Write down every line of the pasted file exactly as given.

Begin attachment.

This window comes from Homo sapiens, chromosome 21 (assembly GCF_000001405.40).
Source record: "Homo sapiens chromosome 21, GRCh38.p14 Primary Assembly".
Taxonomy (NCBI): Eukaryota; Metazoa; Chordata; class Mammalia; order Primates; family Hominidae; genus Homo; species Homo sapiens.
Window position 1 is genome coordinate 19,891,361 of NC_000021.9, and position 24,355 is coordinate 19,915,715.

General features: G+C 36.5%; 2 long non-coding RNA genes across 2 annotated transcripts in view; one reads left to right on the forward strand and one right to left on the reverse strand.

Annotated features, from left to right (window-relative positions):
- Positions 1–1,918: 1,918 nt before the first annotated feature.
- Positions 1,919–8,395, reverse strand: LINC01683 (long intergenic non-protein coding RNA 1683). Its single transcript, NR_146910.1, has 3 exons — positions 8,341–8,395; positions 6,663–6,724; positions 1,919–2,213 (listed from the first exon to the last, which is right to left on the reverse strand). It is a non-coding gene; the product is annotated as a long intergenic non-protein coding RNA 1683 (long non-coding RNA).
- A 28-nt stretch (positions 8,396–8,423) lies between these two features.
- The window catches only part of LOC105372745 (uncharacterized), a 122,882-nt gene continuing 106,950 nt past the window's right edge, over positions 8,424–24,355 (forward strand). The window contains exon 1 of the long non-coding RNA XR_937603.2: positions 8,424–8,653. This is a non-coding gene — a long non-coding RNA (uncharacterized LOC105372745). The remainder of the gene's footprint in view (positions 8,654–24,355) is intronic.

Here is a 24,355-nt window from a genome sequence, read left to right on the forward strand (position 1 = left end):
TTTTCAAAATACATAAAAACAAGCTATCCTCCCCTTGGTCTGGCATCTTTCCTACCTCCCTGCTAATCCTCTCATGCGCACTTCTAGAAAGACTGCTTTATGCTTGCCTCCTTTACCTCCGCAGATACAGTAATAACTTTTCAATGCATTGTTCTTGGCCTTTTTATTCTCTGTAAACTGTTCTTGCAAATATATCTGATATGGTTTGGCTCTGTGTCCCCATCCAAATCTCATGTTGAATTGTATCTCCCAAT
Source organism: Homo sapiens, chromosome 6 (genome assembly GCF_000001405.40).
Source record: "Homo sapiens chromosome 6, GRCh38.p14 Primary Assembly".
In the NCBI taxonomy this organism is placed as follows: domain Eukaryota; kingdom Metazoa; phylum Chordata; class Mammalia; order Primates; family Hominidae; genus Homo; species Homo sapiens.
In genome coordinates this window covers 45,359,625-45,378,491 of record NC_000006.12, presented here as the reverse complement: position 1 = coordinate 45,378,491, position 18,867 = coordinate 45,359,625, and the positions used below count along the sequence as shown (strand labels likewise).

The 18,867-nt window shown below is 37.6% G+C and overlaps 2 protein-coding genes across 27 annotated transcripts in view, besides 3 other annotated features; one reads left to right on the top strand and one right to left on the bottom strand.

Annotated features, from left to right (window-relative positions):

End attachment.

This window comes from Homo sapiens, chromosome 21 (assembly GCF_000001405.40).
Source record: "Homo sapiens chromosome 21, GRCh38.p14 Primary Assembly".
Taxonomy (NCBI): Eukaryota; Metazoa; Chordata; class Mammalia; order Primates; family Hominidae; genus Homo; species Homo sapiens.
Window position 1 is genome coordinate 19,891,361 of NC_000021.9, and position 24,355 is coordinate 19,915,715.

General features: G+C 36.5%; 2 long non-coding RNA genes across 2 annotated transcripts in view; one reads left to right on the forward strand and one right to left on the reverse strand.

Annotated features, from left to right (window-relative positions):
- Positions 1–1,918: 1,918 nt before the first annotated feature.
- Positions 1,919–8,395, reverse strand: LINC01683 (long intergenic non-protein coding RNA 1683). Its single transcript, NR_146910.1, has 3 exons — positions 8,341–8,395; positions 6,663–6,724; positions 1,919–2,213 (listed from the first exon to the last, which is right to left on the reverse strand). It is a non-coding gene; the product is annotated as a long intergenic non-protein coding RNA 1683 (long non-coding RNA).
- A 28-nt stretch (positions 8,396–8,423) lies between these two features.
- The window catches only part of LOC105372745 (uncharacterized), a 122,882-nt gene continuing 106,950 nt past the window's right edge, over positions 8,424–24,355 (forward strand). The window contains exon 1 of the long non-coding RNA XR_937603.2: positions 8,424–8,653. This is a non-coding gene — a long non-coding RNA (uncharacterized LOC105372745). The remainder of the gene's footprint in view (positions 8,654–24,355) is intronic.

Here is a 24,355-nt window from a genome sequence, read left to right on the forward strand (position 1 = left end):
TTTTCAAAATACATAAAAACAAGCTATCCTCCCCTTGGTCTGGCATCTTTCCTACCTCCCTGCTAATCCTCTCATGCGCACTTCTAGAAAGACTGCTTTATGCTTGCCTCCTTTACCTCCGCAGATACAGTAATAACTTTTCAATGCATTGTTCTTGGCCTTTTTATTCTCTGTAAACTGTTCTTGCAAATATATCTGATATGGTTTGGCTCTGTGTCCCCATCCAAATCTCATGTTGAATTGTATCTCCCAAT
Source organism: Homo sapiens, chromosome 6 (genome assembly GCF_000001405.40).
Source record: "Homo sapiens chromosome 6, GRCh38.p14 Primary Assembly".
In the NCBI taxonomy this organism is placed as follows: domain Eukaryota; kingdom Metazoa; phylum Chordata; class Mammalia; order Primates; family Hominidae; genus Homo; species Homo sapiens.
In genome coordinates this window covers 45,359,625-45,378,491 of record NC_000006.12, presented here as the reverse complement: position 1 = coordinate 45,378,491, position 18,867 = coordinate 45,359,625, and the positions used below count along the sequence as shown (strand labels likewise).

The 18,867-nt window shown below is 37.6% G+C and overlaps 2 protein-coding genes across 27 annotated transcripts in view, besides 3 other annotated features; one reads left to right on the top strand and one right to left on the bottom strand.

Annotated features, from left to right (window-relative positions):